"It was not very stylish," she said. "We were talking and crying. We didn't use the fine china."
She walked up and down her street her final evening at home, telling neighbours she wouldn't be coming back.
"I made them all cry. That wasn't very nice."
And she attempted another laugh, even as she caressed the hand of a friend, as the tears streamed down. It was gut-wrenching, this leave-taking, too soon and unnecessary. Friend Jerri Hall called Griffiths her "'Pollyanna' friend. She's the one who always, always looks on the bright side. She's always positive, always, always." The crowd at the airport and their fierce support for Griffiths were testaments to a fine woman and a life well-lived.
Her nine-year-old grandson pressed a small folded piece of paper into her hand. She cradled his face, stroking his cheek. She leaned into the eldest, 21-year-old Miles. "Just remember the good times we'd had," she said softly. "Take care of each other. Remember to have fun."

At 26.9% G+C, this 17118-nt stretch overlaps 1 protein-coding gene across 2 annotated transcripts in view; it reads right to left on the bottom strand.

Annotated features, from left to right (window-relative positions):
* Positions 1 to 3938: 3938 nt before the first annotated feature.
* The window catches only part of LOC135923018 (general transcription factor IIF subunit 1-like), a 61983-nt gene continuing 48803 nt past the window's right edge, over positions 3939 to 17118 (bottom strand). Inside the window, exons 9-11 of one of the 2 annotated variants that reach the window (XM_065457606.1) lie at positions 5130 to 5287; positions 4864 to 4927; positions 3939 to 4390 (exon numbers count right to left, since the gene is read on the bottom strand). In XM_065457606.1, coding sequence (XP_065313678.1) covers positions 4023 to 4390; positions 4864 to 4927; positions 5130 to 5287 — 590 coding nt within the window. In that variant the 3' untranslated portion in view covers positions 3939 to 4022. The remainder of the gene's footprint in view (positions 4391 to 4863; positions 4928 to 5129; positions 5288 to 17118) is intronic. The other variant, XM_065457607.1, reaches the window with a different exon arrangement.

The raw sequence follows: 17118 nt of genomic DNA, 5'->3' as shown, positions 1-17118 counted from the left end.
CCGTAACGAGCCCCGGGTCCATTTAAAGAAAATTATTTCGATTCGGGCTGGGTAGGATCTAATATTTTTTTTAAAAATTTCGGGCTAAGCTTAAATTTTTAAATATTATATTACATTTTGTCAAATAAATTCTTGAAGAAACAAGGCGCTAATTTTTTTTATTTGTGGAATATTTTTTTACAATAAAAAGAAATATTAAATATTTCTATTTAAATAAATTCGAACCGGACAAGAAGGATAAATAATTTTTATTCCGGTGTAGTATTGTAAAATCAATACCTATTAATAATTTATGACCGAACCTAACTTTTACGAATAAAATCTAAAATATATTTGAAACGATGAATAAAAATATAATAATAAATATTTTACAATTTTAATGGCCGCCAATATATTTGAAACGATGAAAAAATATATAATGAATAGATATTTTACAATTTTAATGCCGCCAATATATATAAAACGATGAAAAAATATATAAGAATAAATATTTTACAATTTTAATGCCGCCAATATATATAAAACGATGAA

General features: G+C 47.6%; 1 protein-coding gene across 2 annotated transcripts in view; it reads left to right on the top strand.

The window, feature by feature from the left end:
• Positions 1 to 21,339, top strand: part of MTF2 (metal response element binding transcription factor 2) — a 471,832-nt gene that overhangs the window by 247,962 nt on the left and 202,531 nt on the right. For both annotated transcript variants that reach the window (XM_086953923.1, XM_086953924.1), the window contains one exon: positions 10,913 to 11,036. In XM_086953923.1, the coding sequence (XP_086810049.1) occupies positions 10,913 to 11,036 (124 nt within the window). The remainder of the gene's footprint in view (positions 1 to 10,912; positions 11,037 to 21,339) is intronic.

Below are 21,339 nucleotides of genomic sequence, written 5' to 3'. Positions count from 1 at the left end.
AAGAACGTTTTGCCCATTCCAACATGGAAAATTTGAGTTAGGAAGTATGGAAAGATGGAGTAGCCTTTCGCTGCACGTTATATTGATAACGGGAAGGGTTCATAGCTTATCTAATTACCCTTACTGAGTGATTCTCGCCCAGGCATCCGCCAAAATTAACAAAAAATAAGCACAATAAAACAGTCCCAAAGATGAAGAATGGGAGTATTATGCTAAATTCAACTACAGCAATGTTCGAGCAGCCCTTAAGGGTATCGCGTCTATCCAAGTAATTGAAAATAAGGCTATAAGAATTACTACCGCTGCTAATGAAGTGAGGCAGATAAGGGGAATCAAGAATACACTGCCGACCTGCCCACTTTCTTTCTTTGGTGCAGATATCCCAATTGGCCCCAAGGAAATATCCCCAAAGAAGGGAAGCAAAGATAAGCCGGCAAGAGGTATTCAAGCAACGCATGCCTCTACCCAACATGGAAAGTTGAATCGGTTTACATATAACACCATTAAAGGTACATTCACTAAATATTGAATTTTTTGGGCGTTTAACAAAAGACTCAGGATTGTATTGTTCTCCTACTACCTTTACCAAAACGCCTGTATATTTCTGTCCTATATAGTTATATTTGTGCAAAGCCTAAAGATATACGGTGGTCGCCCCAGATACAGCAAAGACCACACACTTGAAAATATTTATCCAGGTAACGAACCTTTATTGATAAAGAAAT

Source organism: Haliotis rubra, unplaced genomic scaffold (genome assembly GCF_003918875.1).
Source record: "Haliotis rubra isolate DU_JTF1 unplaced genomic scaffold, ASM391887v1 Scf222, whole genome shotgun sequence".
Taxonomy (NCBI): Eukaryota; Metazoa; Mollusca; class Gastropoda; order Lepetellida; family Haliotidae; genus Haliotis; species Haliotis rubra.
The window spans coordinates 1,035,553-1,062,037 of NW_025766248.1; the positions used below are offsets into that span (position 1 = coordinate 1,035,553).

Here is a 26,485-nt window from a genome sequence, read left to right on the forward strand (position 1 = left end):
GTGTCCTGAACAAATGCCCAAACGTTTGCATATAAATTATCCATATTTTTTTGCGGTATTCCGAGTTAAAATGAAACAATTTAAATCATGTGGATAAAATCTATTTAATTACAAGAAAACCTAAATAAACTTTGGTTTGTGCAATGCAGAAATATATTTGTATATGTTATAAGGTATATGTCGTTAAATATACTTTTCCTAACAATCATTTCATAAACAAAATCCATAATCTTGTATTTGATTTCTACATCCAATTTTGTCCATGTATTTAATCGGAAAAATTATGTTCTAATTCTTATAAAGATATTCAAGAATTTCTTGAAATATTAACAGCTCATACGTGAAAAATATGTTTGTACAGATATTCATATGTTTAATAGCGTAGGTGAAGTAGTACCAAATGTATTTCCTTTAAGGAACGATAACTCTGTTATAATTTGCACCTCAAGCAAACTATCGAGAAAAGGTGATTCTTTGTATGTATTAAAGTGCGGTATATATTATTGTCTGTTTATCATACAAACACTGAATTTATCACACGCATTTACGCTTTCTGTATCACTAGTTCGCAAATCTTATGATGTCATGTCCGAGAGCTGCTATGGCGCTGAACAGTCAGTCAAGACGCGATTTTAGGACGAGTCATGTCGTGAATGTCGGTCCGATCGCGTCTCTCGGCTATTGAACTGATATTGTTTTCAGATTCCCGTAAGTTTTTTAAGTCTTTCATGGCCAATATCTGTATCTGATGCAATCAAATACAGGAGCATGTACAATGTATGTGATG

Days before departure, Griffiths' daughter Natasha protested when Griffiths said her three adult children were OK with her decision.
"Well, OK is not... we accept it," said Natasha of her reaction and that of brothers, Gareth and Alexander. The sons live in Europe and, with Natasha, will be with Griffiths when she dies.
"There is no good option for this disease," Natasha said. "It's watching my mother endure a slow decline and a lot of suffering and that would be awful, or this, which is also awful."
"We had looked into options in Canada knowing that assisted suicide is illegal," she said. "You like having people around you. You wanted family and friends around. You don't want to do this alone, take the risk of it failing."
And so, Susan Griffiths will die in Zurich, helped by people who ease the path of the stricken.
The murmurs and tears continued at the airport. The farewells were stricken, but there was still laughter.
Finally she was wheeled to security. Her daughter-in-law, Dana, escorted her to Europe. The London-born Griffiths will spent her last days visiting friends and family. In under three weeks, she will don her nightie and go to sleep forever.
She glanced over her shoulder once, twice and gave a little wave, so small and frail in her wheelchair. Her tears ran unchecked.